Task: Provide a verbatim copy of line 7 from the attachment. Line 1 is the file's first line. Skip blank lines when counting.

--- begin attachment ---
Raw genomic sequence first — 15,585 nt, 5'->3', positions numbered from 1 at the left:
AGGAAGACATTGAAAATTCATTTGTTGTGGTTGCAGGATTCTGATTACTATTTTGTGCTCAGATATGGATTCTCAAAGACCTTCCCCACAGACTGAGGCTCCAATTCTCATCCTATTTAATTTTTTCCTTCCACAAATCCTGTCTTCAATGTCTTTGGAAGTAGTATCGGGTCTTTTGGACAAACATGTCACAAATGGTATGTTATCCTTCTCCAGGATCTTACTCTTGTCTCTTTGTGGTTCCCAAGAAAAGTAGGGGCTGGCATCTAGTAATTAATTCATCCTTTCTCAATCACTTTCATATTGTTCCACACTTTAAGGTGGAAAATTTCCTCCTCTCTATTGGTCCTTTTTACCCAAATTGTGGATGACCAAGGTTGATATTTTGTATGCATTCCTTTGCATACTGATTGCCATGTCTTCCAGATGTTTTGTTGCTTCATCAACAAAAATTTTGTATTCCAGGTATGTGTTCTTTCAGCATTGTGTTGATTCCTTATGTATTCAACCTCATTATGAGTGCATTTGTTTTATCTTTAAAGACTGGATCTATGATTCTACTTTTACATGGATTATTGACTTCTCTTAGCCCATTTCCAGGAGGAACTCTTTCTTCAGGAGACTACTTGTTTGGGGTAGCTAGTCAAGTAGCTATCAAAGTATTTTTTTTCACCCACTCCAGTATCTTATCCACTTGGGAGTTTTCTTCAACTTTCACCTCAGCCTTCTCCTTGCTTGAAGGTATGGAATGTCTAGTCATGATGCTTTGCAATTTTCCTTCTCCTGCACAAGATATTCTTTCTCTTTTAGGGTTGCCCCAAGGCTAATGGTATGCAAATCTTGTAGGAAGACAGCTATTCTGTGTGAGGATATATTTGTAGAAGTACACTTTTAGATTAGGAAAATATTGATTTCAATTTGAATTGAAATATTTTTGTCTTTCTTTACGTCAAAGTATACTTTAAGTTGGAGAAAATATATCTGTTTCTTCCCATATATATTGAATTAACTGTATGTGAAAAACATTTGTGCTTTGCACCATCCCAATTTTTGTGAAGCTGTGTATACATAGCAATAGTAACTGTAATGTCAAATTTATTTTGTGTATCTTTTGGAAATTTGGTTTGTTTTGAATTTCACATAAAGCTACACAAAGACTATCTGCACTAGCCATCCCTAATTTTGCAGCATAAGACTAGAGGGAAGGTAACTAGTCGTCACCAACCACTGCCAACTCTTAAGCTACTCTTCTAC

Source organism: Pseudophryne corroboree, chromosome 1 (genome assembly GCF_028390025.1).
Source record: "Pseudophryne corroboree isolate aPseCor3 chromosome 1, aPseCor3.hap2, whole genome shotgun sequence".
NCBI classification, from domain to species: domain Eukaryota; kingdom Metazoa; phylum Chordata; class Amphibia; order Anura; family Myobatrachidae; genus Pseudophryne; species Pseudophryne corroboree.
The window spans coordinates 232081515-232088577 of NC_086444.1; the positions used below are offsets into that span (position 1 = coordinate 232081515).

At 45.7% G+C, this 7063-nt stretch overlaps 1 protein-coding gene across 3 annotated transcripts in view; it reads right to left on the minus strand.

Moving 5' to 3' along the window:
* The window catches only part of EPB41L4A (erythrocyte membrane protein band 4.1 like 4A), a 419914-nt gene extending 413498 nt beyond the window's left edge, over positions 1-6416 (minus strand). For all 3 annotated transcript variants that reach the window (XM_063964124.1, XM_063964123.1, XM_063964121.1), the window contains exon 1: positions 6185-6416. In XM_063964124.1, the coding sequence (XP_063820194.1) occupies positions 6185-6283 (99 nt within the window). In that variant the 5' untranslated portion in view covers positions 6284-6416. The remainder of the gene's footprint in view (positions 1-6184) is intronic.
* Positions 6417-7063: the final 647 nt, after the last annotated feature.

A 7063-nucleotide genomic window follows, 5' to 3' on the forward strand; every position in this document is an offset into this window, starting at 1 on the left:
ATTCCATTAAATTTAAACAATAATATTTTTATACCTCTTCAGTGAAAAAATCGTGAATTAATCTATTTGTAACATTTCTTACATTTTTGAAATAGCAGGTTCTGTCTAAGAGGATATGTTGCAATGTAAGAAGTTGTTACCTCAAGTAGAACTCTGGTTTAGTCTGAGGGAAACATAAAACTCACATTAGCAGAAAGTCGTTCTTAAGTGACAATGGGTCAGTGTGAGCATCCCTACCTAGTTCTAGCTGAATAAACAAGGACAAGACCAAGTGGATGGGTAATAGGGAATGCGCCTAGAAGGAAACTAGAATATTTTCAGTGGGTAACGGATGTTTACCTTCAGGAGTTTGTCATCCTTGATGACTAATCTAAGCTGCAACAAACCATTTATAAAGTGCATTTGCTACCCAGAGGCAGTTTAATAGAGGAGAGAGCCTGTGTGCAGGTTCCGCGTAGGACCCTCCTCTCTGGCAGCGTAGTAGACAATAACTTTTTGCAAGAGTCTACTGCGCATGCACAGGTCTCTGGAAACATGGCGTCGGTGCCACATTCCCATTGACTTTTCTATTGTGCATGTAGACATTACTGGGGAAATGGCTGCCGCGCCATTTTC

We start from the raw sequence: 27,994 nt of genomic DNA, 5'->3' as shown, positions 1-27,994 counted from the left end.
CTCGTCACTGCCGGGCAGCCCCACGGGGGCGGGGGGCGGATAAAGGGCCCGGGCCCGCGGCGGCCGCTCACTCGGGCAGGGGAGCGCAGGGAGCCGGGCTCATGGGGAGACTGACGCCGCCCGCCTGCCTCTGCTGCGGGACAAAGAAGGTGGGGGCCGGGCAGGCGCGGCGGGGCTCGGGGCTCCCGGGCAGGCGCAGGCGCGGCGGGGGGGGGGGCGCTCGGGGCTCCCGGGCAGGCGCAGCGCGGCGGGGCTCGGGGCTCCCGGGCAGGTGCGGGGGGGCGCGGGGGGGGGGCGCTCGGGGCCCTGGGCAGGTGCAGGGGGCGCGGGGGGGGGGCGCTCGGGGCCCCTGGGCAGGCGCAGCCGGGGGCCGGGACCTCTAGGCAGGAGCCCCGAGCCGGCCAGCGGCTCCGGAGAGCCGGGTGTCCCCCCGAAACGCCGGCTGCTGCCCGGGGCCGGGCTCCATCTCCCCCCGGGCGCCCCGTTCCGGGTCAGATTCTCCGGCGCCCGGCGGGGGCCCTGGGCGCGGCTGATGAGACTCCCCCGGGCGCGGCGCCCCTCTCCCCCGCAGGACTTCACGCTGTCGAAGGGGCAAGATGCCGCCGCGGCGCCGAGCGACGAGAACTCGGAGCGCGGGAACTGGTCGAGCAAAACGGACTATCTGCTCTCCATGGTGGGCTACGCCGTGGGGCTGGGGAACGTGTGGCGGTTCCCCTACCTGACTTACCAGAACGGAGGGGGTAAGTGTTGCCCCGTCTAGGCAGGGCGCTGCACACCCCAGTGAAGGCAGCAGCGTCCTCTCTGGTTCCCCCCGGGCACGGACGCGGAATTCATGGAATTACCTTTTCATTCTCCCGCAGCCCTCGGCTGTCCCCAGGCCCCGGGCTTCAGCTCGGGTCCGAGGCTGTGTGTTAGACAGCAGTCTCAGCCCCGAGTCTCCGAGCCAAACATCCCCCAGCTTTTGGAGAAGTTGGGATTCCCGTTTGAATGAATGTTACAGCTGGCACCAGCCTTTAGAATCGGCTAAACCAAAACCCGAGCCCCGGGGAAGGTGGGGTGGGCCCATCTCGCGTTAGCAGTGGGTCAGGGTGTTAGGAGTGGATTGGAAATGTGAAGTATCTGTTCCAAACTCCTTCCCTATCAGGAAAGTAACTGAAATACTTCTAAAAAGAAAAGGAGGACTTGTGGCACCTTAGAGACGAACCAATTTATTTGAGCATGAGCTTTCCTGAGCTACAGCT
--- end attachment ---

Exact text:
At 45.7% G+C, this 7063-nt stretch overlaps 1 protein-coding gene across 3 annotated transcripts in view; it reads right to left on the minus strand.